This ensures that security flaws are found quickly and fixed efficiently. No one owns WP; it is a global community of coders.
WordPress powers many of the largest websites (among them IBM, BBC, ESPN, The New Yorker, Bloomberg, Reuters, The Wall Street Journal, The New York Times). A total of a quarter of all commercial, personal and organizational websites use WordPress and 50,000 new sites are added daily.
In 2019, the number of total active websites that ran on WP was estimated at over 172 million and nearly 60% of all CMS-based websites were built on the WordPress platform. It is the only CMS that experiences consistent growth.
WordPress websites have many advantages over the competition, i.e. site builders like Weebly, Wix, Squarespace and Flywheel, or sites created on other drag-and-drop site editors.
The biggest difference is that WP is a fully-fledged content management system that you control, while the others are website builders hosted on their servers that offer much less flexibility and customization options.
You could end up creating a cookie-cutter site that underwhelms and is more restrictive on creativity. That might initially suffice—but the site cannot grow with your needs.
What else is unique to WordPress?
It is Free
WP is free, lightweight and uses clear code. In addition, you own your own data and can easily access and move it. You can choose to host your WP-based website on any internet host you like or on your own server and under your own domain name. You have unlimited development and design control over it. Or you can host in on WordPress.com for a small annual fee and build your site by choosing from a limited set of themes.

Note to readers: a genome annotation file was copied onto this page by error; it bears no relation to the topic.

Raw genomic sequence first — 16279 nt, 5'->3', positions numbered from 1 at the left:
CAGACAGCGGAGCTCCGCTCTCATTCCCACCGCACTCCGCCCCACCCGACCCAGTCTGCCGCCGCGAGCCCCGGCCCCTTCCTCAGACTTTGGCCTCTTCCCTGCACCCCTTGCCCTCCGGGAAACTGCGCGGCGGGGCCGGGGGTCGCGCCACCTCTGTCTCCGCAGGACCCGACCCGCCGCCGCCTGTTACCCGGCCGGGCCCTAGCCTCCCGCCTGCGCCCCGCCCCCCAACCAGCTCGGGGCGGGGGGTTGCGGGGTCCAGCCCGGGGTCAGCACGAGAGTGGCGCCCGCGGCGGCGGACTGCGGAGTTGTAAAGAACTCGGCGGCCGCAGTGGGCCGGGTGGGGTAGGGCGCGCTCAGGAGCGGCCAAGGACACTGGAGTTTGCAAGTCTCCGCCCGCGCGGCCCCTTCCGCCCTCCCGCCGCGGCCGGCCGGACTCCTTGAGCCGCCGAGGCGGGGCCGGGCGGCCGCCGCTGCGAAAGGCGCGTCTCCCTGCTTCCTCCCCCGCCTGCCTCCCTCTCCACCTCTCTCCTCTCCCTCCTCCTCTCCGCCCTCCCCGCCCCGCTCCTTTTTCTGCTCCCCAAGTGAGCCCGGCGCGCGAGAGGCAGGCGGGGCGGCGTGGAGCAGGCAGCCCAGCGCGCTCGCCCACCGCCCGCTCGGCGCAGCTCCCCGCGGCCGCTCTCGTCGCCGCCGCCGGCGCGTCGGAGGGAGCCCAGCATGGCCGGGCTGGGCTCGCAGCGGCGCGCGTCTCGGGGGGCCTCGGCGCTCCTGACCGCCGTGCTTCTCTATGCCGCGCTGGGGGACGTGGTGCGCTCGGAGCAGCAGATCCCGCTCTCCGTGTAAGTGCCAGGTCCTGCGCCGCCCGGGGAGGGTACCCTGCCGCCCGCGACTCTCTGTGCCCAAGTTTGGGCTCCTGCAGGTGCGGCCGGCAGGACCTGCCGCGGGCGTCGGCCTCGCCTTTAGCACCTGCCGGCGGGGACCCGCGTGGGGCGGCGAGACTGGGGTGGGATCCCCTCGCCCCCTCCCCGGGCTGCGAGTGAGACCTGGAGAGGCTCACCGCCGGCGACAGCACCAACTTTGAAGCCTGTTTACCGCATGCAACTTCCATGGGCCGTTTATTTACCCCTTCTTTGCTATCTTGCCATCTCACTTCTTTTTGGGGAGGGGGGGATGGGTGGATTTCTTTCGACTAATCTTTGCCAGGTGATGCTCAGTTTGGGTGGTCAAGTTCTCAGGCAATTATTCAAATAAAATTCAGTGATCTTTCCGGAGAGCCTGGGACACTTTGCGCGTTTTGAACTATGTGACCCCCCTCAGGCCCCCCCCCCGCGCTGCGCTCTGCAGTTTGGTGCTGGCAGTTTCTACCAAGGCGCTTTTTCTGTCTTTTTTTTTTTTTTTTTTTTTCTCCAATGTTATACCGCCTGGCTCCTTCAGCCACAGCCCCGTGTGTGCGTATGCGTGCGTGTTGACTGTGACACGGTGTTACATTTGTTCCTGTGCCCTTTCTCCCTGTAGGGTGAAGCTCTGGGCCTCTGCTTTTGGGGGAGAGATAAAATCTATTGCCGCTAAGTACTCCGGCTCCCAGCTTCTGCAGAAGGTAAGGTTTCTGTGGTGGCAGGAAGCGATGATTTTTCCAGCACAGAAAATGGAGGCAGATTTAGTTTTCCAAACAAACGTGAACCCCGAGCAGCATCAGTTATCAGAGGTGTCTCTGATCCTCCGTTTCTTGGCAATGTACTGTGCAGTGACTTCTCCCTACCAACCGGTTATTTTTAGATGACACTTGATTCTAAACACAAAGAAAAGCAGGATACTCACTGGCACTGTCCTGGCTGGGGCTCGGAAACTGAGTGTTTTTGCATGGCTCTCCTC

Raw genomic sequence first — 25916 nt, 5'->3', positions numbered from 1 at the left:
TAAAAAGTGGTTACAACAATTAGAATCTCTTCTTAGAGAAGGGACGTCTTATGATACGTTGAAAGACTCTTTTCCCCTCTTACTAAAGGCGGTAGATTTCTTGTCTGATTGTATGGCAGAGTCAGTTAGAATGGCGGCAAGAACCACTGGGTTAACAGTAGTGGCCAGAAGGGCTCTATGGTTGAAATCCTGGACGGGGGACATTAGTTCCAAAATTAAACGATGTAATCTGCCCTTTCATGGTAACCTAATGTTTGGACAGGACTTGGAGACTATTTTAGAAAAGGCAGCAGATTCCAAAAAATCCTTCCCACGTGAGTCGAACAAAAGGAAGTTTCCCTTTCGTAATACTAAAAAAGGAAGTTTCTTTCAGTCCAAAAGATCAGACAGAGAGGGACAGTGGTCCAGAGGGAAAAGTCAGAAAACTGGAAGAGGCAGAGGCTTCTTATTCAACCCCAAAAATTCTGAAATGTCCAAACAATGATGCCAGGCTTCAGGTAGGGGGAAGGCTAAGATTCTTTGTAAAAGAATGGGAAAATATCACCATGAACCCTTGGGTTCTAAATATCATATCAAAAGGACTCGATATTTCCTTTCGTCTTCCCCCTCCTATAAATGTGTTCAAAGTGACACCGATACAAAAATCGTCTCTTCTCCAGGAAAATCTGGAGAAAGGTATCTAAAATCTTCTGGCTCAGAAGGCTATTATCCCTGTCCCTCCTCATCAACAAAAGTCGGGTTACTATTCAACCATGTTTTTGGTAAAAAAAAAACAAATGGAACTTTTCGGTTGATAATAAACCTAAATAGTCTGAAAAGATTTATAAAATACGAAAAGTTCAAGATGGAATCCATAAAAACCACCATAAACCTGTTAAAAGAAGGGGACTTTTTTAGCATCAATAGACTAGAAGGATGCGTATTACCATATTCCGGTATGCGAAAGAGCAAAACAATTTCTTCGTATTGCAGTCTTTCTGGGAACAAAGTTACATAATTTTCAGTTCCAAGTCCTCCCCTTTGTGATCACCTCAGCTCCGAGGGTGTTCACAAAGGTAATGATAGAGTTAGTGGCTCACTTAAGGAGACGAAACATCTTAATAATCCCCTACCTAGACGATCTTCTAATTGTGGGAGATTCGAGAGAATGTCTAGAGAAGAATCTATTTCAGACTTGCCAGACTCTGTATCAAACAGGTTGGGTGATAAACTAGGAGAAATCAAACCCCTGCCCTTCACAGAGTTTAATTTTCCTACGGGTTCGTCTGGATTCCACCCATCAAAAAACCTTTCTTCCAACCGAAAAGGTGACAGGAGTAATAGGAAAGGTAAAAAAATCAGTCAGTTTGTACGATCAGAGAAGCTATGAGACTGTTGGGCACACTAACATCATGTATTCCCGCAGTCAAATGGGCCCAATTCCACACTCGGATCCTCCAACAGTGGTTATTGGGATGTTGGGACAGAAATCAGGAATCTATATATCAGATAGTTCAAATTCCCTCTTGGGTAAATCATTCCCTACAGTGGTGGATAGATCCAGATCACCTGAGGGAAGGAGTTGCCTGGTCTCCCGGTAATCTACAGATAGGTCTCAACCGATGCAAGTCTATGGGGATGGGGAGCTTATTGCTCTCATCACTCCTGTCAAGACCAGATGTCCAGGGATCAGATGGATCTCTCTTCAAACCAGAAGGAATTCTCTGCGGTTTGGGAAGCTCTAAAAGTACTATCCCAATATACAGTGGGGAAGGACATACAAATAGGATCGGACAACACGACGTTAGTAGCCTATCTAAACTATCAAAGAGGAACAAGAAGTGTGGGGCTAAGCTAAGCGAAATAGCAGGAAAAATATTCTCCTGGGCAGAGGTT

It is Secure
WP’s open-source core software is constantly updated and robust. It is time-tested and approved upon for more than 15 years; and that will not change anytime soon. There is a growing number of security plugins for WP that you can install to add additional layers of protection, like SSL encryption (https), 2-factor authentication and other password and firewall-strengthening options to block security breaches. WP-based websites experience very little downtime because of the robust infrastructure and underlying clean code.
It is Simple & Intuitive
WP can handle the simplest and also the most elaborate designs. It is highly customizable with a trove of free and fee-based open-source themes and plugins that you choose as the need arises to customize your site. It is designed not only for designers or developers but with every user in mind.
You can scratch its surface, dip in your toes and build a robust yet very simple, small site in just a few days. You can dig deeper and add every function needed to develop a highly complex website, coded at the back end from scratch. Or you can design your own child theme that is built upon an existing theme and expand it gradually.